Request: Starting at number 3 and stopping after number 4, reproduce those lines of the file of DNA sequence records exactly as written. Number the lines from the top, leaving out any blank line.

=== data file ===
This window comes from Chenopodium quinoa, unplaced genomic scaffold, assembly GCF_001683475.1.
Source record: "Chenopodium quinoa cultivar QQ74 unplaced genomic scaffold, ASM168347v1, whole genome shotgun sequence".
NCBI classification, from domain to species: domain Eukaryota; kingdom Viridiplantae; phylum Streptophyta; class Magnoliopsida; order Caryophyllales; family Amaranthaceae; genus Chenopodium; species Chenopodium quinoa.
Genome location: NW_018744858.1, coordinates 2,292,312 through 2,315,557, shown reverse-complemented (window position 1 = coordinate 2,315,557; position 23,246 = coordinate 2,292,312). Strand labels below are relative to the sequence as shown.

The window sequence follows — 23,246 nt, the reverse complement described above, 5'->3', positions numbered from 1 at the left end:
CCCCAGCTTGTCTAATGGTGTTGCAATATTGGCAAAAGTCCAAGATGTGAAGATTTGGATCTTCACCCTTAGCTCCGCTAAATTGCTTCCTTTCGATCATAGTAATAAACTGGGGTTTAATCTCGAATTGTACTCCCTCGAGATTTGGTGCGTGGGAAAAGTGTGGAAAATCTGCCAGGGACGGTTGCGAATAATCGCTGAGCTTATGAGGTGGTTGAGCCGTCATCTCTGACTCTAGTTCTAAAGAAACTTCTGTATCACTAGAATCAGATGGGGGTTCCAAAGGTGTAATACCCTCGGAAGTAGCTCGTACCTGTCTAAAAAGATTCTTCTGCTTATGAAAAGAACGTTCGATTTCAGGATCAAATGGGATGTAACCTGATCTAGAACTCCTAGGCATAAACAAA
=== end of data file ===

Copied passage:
NCBI classification, from domain to species: domain Eukaryota; kingdom Viridiplantae; phylum Streptophyta; class Magnoliopsida; order Caryophyllales; family Amaranthaceae; genus Chenopodium; species Chenopodium quinoa.
Genome location: NW_018744858.1, coordinates 2,292,312 through 2,315,557, shown reverse-complemented (window position 1 = coordinate 2,315,557; position 23,246 = coordinate 2,292,312). Strand labels below are relative to the sequence as shown.